49 Surgical Therapy Late vein graft stenoses: 8% Intimal hyperplasia
Clamp injury Traumatic dilator advancement Marked aneurysmal change in aortorenal grafts: 2% in adults 20% of vein grafts in pediatric population

50 Surgical Therapy “Beneficial outcomes after operative intervention for renovascular HTN are directly proportional to the accurate identification of appropriate surgical candidates and performance of adequate reconstructive procedure” Cooperative Study of Renovascular HTN: Less than optimal results: ?errors in patient selection and early technical failures 577 surgeries in 520 patients with all forms of renovascular HTN 51% cure, 15% improvement, 34% failure Renal artery fibrodysplasia more responsive than for atherosclerotic disease

51 Surgical Therapy Results for surgical tx of renal artery fibrodysplasia for control of arterial HTN good

52 Surgical Therapy

53 Surgical Therapy Change in clinical profile over the years:
Older age at presentation Longer duration of HTN Higher prevalence of extrarenal atherosclerosis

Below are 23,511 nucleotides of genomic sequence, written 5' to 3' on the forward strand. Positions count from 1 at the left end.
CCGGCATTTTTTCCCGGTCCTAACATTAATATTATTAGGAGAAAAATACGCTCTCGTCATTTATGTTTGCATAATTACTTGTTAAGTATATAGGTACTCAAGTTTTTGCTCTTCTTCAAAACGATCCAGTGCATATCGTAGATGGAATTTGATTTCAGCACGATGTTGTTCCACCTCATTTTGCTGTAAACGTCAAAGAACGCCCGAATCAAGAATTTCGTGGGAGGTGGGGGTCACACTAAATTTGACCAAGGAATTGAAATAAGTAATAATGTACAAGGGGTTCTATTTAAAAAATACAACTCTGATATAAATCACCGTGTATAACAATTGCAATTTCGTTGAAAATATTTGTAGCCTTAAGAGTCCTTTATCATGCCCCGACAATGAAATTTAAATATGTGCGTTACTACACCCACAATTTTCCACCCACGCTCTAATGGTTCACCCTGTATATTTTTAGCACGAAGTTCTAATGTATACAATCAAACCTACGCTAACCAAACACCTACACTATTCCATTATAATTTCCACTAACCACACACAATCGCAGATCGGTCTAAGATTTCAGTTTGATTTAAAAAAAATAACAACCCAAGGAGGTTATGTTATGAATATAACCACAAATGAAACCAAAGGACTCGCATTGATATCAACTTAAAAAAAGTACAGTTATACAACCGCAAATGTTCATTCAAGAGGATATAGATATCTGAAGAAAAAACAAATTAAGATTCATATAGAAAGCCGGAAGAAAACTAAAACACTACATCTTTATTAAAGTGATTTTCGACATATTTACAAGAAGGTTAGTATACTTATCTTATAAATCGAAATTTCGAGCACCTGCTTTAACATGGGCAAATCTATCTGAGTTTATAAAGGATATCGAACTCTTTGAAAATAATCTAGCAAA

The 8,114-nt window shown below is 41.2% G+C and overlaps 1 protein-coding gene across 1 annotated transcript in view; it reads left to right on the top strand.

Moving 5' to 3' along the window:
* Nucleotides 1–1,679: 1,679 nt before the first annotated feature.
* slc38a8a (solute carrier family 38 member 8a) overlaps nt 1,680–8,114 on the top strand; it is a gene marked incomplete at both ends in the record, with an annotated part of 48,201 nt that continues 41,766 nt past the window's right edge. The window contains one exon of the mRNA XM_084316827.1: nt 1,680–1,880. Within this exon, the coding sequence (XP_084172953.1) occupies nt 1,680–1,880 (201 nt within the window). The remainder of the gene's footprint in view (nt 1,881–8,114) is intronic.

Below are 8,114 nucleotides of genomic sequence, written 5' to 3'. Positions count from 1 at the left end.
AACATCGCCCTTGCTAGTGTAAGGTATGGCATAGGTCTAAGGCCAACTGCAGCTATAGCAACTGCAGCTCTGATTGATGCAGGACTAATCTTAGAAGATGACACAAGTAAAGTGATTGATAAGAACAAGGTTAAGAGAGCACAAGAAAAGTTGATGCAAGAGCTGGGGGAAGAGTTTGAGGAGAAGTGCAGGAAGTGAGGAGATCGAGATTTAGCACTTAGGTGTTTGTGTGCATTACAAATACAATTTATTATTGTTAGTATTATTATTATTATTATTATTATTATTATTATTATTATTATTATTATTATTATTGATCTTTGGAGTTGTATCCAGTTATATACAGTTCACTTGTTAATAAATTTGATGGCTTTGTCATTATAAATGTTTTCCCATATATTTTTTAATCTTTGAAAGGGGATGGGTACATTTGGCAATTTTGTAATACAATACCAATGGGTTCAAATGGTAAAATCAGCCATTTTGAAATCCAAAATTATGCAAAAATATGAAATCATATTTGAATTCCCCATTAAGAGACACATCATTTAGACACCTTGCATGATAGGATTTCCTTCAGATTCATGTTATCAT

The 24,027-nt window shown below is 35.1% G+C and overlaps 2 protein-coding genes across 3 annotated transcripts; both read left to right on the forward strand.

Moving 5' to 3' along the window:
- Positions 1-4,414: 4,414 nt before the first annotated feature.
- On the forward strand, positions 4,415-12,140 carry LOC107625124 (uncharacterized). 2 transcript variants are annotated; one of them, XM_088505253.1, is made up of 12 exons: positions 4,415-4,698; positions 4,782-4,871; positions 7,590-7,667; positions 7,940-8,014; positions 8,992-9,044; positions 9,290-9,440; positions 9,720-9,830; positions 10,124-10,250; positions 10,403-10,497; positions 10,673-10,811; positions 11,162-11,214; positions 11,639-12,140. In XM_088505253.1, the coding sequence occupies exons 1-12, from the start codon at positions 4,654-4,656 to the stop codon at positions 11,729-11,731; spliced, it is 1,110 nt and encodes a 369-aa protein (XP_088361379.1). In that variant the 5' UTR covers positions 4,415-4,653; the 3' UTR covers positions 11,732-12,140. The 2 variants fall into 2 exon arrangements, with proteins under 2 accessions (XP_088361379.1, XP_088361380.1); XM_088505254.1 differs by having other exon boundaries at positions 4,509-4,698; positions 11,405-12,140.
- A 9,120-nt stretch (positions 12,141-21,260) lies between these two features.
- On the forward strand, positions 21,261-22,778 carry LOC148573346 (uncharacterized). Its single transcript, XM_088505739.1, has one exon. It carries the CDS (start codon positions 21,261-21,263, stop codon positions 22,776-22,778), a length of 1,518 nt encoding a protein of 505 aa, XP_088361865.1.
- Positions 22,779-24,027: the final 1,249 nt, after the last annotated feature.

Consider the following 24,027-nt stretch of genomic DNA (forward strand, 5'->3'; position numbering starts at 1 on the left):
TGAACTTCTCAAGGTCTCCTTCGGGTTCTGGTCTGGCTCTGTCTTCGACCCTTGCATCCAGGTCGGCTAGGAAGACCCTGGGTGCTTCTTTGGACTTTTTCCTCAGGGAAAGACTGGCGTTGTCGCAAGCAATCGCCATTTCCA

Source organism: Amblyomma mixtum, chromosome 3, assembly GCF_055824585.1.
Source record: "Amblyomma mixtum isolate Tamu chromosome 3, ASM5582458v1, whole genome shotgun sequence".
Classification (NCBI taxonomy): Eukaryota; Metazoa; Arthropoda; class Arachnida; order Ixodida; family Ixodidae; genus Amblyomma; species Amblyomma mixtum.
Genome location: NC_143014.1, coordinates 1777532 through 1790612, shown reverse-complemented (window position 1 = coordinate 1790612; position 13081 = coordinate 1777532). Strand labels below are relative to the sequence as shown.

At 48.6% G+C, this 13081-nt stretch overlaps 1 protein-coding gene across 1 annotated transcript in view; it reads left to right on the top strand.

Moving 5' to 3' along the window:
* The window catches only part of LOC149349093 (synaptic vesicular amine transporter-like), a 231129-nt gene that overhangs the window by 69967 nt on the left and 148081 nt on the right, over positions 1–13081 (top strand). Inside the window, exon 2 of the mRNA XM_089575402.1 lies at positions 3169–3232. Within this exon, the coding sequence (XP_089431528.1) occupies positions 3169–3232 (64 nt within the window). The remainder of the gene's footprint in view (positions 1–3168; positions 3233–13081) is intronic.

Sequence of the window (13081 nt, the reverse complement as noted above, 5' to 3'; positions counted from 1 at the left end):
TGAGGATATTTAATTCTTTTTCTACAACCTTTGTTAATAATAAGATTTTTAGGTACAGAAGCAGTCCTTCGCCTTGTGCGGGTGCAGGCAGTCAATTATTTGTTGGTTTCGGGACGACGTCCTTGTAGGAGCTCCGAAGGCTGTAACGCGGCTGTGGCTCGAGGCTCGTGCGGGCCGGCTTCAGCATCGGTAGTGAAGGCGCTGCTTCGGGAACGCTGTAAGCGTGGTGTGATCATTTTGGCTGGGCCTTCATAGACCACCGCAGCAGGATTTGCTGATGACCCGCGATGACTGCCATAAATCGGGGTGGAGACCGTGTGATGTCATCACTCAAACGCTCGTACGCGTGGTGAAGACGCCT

54 Conclusions Renovascular HTN should be excluded in young patients presenting with HTN and older patients with resistant HTN, acute renal dysfunction induced by ACE inhibitors, or unexplained episodes of flash pulmonary edema Arterial fibrodysplasia as a cause for renovascular HTN is uncommon relative to atherosclerotic disease as a cause for renovascular HTN Etiology unknown

55 Conclusions PTRA is most successful in renal artery fibrodysplasia in adults Less successful in children and for atherosclerotic disease PTRA and surgical revascularization for renal artery fibrodysplasia comparable A large randomized trial evaluating best medical therapy with and without revascularization using endpoints of BP control, renal outcome and cardiovascular mortality is needed